The present invention provides other advantages over flap and flap seal arrangements having only an abrasion resistant coating. If an abrasion resistant coating wears over time, leakage paths through depressions may be sealed provided enough abrasion resistant coating has been applied and the depression is relatively shallow. This approach is undesirable, however, because: (1) the abrasion resistant coating remaining on the contact points between the flaps and/or the flaps and flap seals can be left too thin or possibly worn through, thereby exposing the flap or flap seal to mechanical damage; (2) the wear process takes a considerable amount of time during which cooling air is lost; and (3) the depressions in the flaps and flap seals may be too deep to fill, consequently providing an undesirable leak path. The present invention, on the other hand, uses abradable material to fill the voids through which cooling air may leak. The abradable material abrades in a relatively short period of time to minimize the amount of cooling air lost, while at the same time minimizing wear.
A still further advantage of the present invention is that favorable wear characteristics can be attained with a thinner abrasion resistant coating, when the abrasion resistant coating is utilized in coordination with the abradable coating. A person of skill in the art will recognize that it is advantageous to make nozzle components, including flaps and flap seals, as lightweight as possible. In most instances, flaps and flap seals designed to be lightweight are also more flexible. A flexible substrate is generally problematic for abrasion resistant coatings which tend to increase in friability with increases in thickness. The thinner layer of abrasion resistant coating possible with the present invention avoids the cracking and chipping associated with thicker abrasion resistant coatings and enables lightweight, flexible nozzle components to be used. The thinner layer of abrasion resistant coating possible with the present invention also extends the service life of the flap or flap seal.
These and other objects, features and advantages of the present invention will become apparent in light of the detailed description of the best mode embodiment thereof, as illustrated in the accompanying drawings.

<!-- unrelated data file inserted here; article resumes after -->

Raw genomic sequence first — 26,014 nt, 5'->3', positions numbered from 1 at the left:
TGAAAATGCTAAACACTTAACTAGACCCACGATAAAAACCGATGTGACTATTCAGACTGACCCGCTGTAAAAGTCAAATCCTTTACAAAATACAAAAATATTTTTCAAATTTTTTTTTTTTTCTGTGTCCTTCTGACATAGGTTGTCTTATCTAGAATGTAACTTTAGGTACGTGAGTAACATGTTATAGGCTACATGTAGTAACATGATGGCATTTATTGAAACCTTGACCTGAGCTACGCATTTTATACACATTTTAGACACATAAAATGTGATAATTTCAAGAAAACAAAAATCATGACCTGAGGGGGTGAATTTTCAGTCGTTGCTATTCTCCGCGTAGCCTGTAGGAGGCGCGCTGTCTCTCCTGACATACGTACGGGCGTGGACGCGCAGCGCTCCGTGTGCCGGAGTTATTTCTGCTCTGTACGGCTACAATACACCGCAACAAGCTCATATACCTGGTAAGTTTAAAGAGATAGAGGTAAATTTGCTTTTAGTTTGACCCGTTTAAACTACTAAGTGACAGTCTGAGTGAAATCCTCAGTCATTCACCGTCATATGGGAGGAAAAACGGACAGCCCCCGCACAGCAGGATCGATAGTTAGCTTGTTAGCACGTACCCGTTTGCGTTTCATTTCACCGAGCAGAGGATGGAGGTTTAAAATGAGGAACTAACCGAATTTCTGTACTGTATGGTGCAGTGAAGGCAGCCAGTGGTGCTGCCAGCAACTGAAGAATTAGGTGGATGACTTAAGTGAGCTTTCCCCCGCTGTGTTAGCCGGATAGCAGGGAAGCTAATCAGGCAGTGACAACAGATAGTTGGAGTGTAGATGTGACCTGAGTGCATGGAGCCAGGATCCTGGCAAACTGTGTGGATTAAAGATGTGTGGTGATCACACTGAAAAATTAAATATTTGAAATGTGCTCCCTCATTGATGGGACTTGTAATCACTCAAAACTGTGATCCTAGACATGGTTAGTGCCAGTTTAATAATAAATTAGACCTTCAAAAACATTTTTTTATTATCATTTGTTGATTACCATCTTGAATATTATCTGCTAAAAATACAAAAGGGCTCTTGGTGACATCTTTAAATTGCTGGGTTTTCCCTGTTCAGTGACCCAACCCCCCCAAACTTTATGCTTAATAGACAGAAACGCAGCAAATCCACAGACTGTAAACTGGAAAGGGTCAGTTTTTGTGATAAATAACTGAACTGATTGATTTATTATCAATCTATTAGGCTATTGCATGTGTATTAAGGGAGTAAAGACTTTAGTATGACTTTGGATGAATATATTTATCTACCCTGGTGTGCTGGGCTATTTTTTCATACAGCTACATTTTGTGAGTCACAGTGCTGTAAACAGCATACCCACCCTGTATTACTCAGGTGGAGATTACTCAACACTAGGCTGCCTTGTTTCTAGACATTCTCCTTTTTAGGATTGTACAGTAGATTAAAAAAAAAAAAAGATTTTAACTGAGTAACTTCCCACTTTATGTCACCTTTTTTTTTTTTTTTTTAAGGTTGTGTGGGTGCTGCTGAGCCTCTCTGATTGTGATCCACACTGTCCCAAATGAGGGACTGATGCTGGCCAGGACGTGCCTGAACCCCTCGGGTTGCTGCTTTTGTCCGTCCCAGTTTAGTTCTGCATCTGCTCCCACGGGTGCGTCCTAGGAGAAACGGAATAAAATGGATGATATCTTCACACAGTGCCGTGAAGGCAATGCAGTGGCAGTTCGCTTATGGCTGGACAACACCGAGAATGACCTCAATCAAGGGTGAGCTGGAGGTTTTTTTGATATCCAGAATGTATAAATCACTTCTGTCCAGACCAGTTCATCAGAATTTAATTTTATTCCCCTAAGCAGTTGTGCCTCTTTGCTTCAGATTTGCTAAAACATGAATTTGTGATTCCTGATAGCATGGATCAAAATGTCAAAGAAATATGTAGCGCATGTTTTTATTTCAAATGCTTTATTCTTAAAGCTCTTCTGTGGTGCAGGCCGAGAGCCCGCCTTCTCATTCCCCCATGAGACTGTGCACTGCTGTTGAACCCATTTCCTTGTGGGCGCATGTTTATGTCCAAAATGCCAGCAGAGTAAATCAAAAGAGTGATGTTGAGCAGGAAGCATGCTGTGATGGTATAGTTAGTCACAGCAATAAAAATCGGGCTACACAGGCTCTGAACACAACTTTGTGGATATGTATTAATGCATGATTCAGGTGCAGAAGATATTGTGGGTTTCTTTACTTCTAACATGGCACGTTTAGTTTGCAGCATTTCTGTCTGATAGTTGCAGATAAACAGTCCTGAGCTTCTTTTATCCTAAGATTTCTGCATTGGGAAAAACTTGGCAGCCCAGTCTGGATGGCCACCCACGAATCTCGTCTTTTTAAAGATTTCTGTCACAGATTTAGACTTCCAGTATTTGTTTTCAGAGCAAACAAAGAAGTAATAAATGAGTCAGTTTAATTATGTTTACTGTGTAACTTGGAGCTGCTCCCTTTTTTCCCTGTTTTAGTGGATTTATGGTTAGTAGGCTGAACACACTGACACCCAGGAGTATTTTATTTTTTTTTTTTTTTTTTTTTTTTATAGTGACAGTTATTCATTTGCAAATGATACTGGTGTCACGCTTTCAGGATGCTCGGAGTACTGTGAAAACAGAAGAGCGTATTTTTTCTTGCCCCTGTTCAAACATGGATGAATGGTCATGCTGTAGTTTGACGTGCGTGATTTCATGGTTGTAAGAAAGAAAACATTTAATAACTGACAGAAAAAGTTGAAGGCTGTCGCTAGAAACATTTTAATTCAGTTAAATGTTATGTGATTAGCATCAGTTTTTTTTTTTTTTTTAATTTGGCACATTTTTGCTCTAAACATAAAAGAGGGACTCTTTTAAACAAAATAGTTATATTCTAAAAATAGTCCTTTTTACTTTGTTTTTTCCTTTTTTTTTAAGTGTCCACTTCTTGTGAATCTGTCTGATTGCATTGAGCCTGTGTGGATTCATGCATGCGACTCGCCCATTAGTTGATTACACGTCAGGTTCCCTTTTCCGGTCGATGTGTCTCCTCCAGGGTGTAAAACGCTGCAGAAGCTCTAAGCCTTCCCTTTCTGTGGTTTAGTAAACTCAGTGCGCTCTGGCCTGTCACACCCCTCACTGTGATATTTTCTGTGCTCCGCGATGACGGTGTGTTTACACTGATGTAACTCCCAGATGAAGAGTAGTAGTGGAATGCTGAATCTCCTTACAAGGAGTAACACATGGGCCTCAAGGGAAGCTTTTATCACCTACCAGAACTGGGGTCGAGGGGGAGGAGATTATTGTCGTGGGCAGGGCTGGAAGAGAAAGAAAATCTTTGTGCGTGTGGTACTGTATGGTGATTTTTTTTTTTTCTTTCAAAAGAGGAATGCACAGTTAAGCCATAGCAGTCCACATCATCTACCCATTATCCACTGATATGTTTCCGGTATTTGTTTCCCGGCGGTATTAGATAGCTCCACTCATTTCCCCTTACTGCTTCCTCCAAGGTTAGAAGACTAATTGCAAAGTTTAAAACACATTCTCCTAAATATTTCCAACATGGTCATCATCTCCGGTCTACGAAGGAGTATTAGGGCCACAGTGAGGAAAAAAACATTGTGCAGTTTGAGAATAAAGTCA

FIG. 1 is a diagrammatic sectional view of a convergent-divergent nozzle with a balance section.
FIG. 2 is a diagrammatic perspective view of a convergent-divergent nozzle.
FIG. 3 is a diagrammatic sectional view of a pair of flaps and a flap seal disposed therebetween.
FIG. 4 is a diagrammatic lengthwise view of a flap and flap seal without coatings illustrating cooling air leak passages.
FIG. 5 is a diagrammatic lengthwise view of a flap and flap seal each having a coating of abradable material attached thereto.
FIG. 6 is a diagrammatic lengthwise view of a flap and flap seal lapped together such that each contacts the other along substantially parallel surfaces.
FIG. 7 shows the diagrammatic lengthwise view of a flap and flap seal lapped together shown in FIG. 6, further including a coating of wear resistant material attached to both the flap and flap surfaces.
FIG. 8 shows a diagrammatic view of a nozzle section having flaps overlapping flaps.
Referring to FIG. 1, a convergent-divergent (C/D) nozzle 10 is shown in diagrammatic cross-section having a forward end 11 and an aft end 13. The nozzle 10 includes a balance section 12, a convergent section 14, a divergent section 16, and an exterior fairing 18. A static outer casing 20 surrounds a portion of the augmentor 22 and a portion of the nozzle 10. The balance section 12 is disposed radially inside of the outer case 20, pivotly mounted along its forward end adjacent the augmentor 22. The divergent section 16 is disposed radially inside the exterior fairing 18, pivotly attached along its aft end to the exterior fairing 18. The exterior fairing 18 extends between the static outer casing 20 and the aft end of the divergent section 16. The convergent section 14 is disposed axially between the balance 12 and divergent 16 sections, pivotly attached to both. The convergent section 14 is also pivotly attached to brackets 24 mounted on the outer casing 20. The brackets 24 are located adjacent the axial position where the augmentor liner 26 and the convergent section 14 meet. The position of the bracket pivot 28 enables the convergent section 14 to pivot relative to the augmentor liner 26 as though the two were pivotly attached. The variable orifice 30 of the nozzle 10 is formed between the aft end of the convergent section 14 and the forward end of the divergent section 16.